Phonetics is the study of sounds produced by the human voice - speech sounds in particular. It is concerned with the actual properties of speech sounds as well as those of non-speech sounds, and their production, audition and perception, as opposed to phonology, which is the study of abstract units (such as phonemes and distinctive features) which underlie both speech and writing. Phonetics deals with the sounds themselves, as articulated, acoustic, and audited phenomena, rather than with the contexts in which they are used in languages. While writing systems and alphabets often attempt to represent the sounds of speech, phoneticians are more concerned with the sounds themselves than the symbols used to represent them.
Phonetics has three main branches:
- articulatory phonetics, concerned with the positions and movements of the lips, tongue, vocal tract and folds and other speech organs in producing speech;
- acoustic phonetics, concerned with the properties of the sound waves and how they are received by the inner ear;
- auditory phonetics, concerned with speech perception, principally how the brain forms perceptual representations of the input it receives.
Phonetics is generally considered to be a field of modern linguistics, though sometimes 'Linguistics and Phonetics' is found in the literature, indicating that phonetics in itself is not always directly concerned with the sounds of language. Indeed, phoneticians may make reference to sounds that are physically possible to produce, but unattested in any languages. The front low vowel [ɶ], for instance, seems to be absent from the phonology and phonetics of the world's languages, though inevitably this claim has not gone unchallenged.
Phonetics was studied as early as 2500 years ago in ancient India, with Pāṇini's account of the place and manner of articulation of consonants in his 5th century BCE treatise on Sanskrit. The major Indic alphabets today, except Tamil script, order their consonants according to Pāṇini's classification.
- UCLA lab data
- UCLA Phonetics Lab Archive
- Speech Analysis Tutorial
- Real-time MRI video of the articulation of speech sounds, from the USC Speech Articulation and kNowledge (SPAN) Group
- Catford, J. C. (1977). Fundamental problems in phonetics. Bloomington, IN: Indiana University Press. ISBN 0-253-32520-X.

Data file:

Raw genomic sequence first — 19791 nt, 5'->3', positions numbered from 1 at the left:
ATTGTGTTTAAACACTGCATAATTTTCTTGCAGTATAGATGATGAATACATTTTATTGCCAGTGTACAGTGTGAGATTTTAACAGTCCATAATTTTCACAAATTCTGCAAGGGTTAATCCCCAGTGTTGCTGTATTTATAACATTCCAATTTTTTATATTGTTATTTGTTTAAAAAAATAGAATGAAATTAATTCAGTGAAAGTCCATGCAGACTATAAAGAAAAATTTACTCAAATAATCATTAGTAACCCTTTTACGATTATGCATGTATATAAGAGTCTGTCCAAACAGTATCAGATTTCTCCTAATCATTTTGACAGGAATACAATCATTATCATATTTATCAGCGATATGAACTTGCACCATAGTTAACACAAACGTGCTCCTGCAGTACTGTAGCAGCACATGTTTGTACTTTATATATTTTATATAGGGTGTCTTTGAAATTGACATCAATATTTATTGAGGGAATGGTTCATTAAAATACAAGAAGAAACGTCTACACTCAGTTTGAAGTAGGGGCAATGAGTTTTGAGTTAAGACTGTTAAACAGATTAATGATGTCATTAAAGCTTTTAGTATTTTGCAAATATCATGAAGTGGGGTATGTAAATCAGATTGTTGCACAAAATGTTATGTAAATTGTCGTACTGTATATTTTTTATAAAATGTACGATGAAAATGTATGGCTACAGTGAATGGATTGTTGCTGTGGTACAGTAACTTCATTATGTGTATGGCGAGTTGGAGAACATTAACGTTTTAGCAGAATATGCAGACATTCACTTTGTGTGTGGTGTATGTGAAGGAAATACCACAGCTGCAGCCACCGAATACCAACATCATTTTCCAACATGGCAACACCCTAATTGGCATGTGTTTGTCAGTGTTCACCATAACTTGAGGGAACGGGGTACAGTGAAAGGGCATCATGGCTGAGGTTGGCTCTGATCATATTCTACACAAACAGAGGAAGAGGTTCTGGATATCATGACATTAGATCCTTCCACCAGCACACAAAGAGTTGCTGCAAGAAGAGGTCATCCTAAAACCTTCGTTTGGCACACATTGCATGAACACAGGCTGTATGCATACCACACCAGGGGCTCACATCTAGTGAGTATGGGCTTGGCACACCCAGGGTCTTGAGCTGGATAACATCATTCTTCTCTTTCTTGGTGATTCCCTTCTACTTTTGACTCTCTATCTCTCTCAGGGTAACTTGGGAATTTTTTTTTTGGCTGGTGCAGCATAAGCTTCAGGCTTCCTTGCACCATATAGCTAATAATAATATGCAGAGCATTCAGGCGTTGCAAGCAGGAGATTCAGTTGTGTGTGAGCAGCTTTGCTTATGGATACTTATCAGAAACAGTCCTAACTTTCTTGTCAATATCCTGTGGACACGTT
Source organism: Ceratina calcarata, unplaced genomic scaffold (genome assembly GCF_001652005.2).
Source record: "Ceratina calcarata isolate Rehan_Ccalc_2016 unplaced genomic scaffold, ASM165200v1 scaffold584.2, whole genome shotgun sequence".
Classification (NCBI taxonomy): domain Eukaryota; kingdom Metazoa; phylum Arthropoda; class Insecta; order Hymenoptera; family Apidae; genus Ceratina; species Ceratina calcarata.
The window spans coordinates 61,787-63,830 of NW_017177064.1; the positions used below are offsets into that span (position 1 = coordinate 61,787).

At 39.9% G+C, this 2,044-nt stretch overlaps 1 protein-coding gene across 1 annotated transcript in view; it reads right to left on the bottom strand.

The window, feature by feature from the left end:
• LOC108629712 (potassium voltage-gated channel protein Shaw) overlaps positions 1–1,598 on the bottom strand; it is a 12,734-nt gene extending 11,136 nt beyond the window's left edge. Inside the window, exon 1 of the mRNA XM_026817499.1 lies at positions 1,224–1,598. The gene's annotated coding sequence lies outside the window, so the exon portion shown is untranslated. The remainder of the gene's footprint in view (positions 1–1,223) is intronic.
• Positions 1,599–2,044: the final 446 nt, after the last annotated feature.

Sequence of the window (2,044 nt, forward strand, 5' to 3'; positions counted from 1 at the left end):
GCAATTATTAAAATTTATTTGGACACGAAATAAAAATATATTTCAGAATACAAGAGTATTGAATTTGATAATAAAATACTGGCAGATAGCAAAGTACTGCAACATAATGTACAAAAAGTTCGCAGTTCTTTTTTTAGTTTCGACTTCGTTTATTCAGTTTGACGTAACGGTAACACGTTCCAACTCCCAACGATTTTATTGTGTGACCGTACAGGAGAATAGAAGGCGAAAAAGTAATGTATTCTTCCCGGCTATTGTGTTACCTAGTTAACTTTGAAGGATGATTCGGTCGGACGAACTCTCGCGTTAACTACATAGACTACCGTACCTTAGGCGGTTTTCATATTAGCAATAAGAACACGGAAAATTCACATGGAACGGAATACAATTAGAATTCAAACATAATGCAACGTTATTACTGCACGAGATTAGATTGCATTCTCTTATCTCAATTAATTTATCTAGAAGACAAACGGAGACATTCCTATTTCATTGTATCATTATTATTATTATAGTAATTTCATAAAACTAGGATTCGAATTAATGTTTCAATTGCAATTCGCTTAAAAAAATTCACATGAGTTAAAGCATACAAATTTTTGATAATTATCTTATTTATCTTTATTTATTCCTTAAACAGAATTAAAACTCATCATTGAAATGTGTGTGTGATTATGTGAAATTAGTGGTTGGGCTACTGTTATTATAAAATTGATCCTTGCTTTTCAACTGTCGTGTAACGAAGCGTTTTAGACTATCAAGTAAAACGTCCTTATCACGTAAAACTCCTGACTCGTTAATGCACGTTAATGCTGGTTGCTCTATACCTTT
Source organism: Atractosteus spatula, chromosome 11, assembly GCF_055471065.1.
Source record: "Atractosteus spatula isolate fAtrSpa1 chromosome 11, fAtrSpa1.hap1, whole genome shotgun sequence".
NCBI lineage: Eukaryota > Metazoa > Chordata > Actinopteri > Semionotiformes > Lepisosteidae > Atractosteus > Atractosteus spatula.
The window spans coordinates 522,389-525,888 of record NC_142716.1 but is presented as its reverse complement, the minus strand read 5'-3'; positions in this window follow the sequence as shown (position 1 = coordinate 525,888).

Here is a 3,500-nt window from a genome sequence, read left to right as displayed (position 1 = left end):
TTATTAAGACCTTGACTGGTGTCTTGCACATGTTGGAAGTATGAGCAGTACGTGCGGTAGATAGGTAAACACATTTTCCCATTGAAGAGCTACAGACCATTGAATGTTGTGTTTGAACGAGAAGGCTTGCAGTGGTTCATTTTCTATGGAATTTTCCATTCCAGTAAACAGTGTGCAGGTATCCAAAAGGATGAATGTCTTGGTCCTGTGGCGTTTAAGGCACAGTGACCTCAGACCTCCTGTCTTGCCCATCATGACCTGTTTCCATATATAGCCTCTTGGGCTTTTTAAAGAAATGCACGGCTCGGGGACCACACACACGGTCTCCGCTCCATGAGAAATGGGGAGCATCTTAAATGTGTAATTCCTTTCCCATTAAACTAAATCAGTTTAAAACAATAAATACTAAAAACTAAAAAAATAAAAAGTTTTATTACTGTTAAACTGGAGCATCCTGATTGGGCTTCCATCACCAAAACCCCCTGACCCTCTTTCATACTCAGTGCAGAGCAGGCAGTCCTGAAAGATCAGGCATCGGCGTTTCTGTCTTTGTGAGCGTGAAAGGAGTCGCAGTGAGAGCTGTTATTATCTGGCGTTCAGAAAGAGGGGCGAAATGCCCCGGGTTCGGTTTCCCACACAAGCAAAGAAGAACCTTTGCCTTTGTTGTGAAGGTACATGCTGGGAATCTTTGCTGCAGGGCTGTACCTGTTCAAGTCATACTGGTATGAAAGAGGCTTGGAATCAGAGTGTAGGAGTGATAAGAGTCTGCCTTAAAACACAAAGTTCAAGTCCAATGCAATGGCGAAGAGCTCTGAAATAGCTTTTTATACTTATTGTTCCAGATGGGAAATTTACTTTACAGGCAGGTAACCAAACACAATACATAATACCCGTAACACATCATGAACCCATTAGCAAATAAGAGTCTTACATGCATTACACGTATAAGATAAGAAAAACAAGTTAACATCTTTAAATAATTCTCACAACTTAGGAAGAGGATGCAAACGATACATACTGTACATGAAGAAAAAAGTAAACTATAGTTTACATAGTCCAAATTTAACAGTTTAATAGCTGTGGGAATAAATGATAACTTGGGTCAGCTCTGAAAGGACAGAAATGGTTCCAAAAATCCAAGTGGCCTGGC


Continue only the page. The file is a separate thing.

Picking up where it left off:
- Clark, John; & Yallop, Colin. (1995). An introduction to phonetics and phonology (2nd ed.). Oxford: Blackwell. ISBN 0-631-19452-5.
- Hardcastle, William J.; & Laver, John (Eds.). (1997). The handbook of phonetic sciences. Oxford: Blackwell Publishers. ISBN 0-6311-8848-7.
- Ladefoged, Peter. (1982). A course in phonetics (2nd ed.). London: Harcourt Brace Jovanovich.
- Ladefoged, Peter. (2003). Phonetic data analysis: An introduction to fieldwork and instrumental techniques. Malden, MA: Blackwell Publishing. ISBN 0-631-23269-9 (hbk); ISBN 0-631-23270-2 (pbk).
- Ladefoged, Peter; & Maddieson, Ian. (1996). The sounds of the world's languages. Oxford: Blackwell Publishers. ISBN 0-631-19814-8 (hbk); ISBN 0-631-19815-6 (pbk).
- Maddieson, Ian. (1984). Patterns of sounds. Cambridge studies in speech science and communication. Cambridge: Cambridge University Press.
- Pike, Kenneth L. (1943). Phonetics: A critical analysis of phonetic theory and a technic for the practical description of sounds. Ann Arbor: University of Michigan Press.
- Pisoni, David B.; & Remez, Robert E. (Eds.). (2004). The handbook of speech perception. Oxford: Blackwell. ISBN 0-6312-2927-2.
- Rogers, Henry. (2000). The Sounds of Language: An Introduction to Phonetics. Harlow, Essex: Pearson. ISBN 0-582-38182-7.
- Stevens, Kenneth N. (1998). Acoustic phonetics. Current studies in linguistics (No. 30). Cambridge, MA: MIT Press. ISBN 0-2621-9404-X.
- From the Greek word φωνή, phone = sound/voice.